Veloxis Pharmaceuticals, Inc. v. FDA

Case Name: Veloxis Pharmaceuticals, Inc. v. FDA, Civ. No. 14-2126 (RBW), 2015 U.S. Dist. LEXIS 77559 (D.D.C. June 12, 2015) (Walton, J.) 

Drug Product and Patent(s)-in-Suit: Astagraf XL® (tacrolimus); N/A

Nature of the Case and Issue(s) Presented: The issue before the Court was whether the FDA’s decision to delay final approval of a related drug application during the exclusivity period of the original application was proper. The drugs at issue are used as immunosuppressants to prevent organ rejection after transplantation. During the approval process, Veloxis obtained approval for Astagraf XL for use in patients receiving de novo kidney transplants. Veloxis was given three years exclusivity for use of the drug in this capacity. Plaintiff also sought approval of Envarsus XL for use in patient receiving de novo and conversion kidney transplants. The FDA refused to provide final approval of Envarsus XL because of the exclusivity given to Astgraf XL.

Veloxis asserted that Astagraf XL should not have been given the three-year exclusivity because the original NDA was filed before October 2008, which was the cutoff date in the QI Program Supplemental Funding Act of 2008. The original application for Astagraf XL was filed before October 2008, but had been withdrawn and a new application with new clinical information was submitted in 2012. The FDA argued that because the original application was withdrawn and a new application with new material was submitted after October 2008, the application was subject to the three-year exclusivity. Veloxis also asserted that the exclusivity should only bar those later-filed applications that rely upon the original application. Because Envarsus XL did not rely upon the studies and information in the Atagraf XL application, approval should not be withheld by the FDA. Lastly, Veloxis asserted that the conditions for approval were different between Envarsus XL and Astagraf XL, such that final approval should not be withheld. In particular, Envarsus XL conditions included both de novo and conversion kidney transplants while Astagraf XL included only de novo kidney transplants. The court found in favor of the FDA.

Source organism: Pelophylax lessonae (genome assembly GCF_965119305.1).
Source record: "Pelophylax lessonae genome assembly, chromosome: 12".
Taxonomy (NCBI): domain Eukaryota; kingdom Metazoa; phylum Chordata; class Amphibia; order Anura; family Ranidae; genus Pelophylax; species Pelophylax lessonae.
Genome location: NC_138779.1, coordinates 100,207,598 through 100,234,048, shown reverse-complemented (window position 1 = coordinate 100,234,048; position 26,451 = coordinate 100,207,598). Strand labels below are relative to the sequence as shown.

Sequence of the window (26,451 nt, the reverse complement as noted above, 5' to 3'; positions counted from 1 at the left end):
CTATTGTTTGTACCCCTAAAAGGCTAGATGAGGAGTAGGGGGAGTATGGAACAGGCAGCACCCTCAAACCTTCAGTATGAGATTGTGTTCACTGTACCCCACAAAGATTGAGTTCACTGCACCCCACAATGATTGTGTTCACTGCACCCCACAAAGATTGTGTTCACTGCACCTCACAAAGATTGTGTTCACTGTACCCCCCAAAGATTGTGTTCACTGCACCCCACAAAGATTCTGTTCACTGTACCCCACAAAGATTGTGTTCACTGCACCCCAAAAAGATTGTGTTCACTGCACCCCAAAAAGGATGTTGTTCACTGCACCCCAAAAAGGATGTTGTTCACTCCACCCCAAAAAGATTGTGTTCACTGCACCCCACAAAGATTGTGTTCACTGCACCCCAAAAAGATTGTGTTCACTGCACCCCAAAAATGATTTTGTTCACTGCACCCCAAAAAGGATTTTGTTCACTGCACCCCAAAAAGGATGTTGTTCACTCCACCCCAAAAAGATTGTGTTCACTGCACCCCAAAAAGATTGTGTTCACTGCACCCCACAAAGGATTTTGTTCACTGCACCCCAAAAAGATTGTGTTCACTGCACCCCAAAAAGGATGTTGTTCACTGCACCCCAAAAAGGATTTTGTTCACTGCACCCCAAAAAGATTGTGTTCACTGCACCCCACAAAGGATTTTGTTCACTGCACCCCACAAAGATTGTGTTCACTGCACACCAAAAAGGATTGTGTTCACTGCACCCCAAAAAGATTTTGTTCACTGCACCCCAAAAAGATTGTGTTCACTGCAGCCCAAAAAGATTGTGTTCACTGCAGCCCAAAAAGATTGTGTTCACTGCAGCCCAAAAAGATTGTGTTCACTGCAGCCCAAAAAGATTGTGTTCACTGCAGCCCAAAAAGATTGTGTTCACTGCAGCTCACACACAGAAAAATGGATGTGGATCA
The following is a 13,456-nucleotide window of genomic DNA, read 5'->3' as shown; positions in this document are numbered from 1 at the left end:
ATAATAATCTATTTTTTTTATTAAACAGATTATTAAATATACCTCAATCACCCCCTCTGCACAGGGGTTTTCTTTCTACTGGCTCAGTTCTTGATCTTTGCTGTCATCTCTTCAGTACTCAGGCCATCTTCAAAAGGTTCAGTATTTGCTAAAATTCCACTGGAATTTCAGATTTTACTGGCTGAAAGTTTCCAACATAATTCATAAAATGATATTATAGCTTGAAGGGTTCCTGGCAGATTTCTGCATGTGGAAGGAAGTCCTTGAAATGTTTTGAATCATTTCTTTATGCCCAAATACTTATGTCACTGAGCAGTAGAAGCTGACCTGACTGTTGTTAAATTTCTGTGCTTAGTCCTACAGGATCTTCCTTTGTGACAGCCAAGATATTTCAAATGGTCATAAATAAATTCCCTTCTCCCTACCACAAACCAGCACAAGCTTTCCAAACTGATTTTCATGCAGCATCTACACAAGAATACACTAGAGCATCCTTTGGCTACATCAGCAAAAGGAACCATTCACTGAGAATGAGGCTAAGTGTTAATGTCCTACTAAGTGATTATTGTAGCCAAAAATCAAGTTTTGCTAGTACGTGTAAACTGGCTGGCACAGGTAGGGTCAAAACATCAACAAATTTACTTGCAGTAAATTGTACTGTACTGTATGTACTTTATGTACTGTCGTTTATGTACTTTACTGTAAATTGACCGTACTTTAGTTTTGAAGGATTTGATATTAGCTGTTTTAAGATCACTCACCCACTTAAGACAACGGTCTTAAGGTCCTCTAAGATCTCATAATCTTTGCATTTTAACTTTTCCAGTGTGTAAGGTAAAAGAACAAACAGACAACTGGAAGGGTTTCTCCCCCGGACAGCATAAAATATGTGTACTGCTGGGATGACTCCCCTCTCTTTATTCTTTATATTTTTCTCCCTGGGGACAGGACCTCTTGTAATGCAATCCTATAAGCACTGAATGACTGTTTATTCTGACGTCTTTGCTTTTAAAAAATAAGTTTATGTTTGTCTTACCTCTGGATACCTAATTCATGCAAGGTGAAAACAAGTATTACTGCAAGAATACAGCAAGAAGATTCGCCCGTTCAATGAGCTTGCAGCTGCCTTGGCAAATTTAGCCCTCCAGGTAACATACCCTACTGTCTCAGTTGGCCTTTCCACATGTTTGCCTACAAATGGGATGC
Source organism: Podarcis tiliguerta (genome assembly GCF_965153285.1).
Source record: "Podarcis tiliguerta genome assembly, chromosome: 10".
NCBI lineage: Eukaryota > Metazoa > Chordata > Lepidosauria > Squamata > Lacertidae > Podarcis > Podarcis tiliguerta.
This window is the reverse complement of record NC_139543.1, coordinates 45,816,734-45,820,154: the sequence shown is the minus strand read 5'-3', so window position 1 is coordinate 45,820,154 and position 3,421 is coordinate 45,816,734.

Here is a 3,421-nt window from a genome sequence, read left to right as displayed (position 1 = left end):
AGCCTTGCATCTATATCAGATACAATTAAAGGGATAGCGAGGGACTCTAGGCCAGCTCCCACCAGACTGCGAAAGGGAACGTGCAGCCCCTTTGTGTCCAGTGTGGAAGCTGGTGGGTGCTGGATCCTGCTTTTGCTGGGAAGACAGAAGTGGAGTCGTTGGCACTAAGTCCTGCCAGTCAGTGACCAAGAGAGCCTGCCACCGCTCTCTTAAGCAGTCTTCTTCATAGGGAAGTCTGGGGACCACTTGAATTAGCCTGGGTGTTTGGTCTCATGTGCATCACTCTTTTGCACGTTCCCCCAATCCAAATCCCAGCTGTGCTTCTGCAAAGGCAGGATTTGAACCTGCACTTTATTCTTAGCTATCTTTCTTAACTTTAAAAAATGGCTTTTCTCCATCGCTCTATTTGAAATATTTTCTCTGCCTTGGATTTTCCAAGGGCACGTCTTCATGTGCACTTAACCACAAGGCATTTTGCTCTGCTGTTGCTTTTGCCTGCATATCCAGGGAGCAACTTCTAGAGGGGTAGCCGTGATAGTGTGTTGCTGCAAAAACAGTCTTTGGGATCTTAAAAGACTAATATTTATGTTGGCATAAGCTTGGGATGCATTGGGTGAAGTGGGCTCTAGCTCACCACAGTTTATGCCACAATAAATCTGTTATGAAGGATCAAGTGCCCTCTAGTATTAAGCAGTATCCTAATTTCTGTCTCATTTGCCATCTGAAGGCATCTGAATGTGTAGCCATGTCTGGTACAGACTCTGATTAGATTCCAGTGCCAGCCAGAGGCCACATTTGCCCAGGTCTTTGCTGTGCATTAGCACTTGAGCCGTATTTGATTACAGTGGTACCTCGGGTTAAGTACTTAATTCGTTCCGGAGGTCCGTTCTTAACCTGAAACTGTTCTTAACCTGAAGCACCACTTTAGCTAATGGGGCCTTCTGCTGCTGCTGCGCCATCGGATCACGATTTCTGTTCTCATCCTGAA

Why the FDA Prevailed: The court held that the FDA’s decision to withhold final approval of Envarsus XL was not arbitrary or capricious.  Firstly, the Court found that Astagraf XL was entitled to the three-year exclusivity because the application that ultimately was approved by the FDA was filed in 2012. Moreover, the new evidence submitted with the 2012 application was relied on and necessary to obtain the approval. As such, the fact that the original application was filed before October 2008 did not preclude the three-year exclusivity from applying to Astagraf XL. The court also found that a later-filed application does not need to rely upon the original application in order to fall within the scope of the exclusivity provision. After reviewing the relevant statutes, the court determined that the FDA may not approve a second-in-time application that shares “conditions of approval” with the first-in-time application. The court noted that Veloxis’s interpretation would provide a loophole for a second-in-time application to escape the exclusivity by relying on another application that was not the first-in-time application, which would be contrary to Congress’s intent to provide an incentive for the sponsor of the first-in-time application. 

The court rejected the position that the “conditions of approval” had to exactly match for the exclusivity to be triggered. The court noted that Veloxis had voluntarily refused to limit the conditions of approval for Envarsus XL to conversion kidney transplants, a condition that Astagraf XL was not approved for. Because the conditions of approval overlapped, the exclusivity applied and final approval had to be delayed. 

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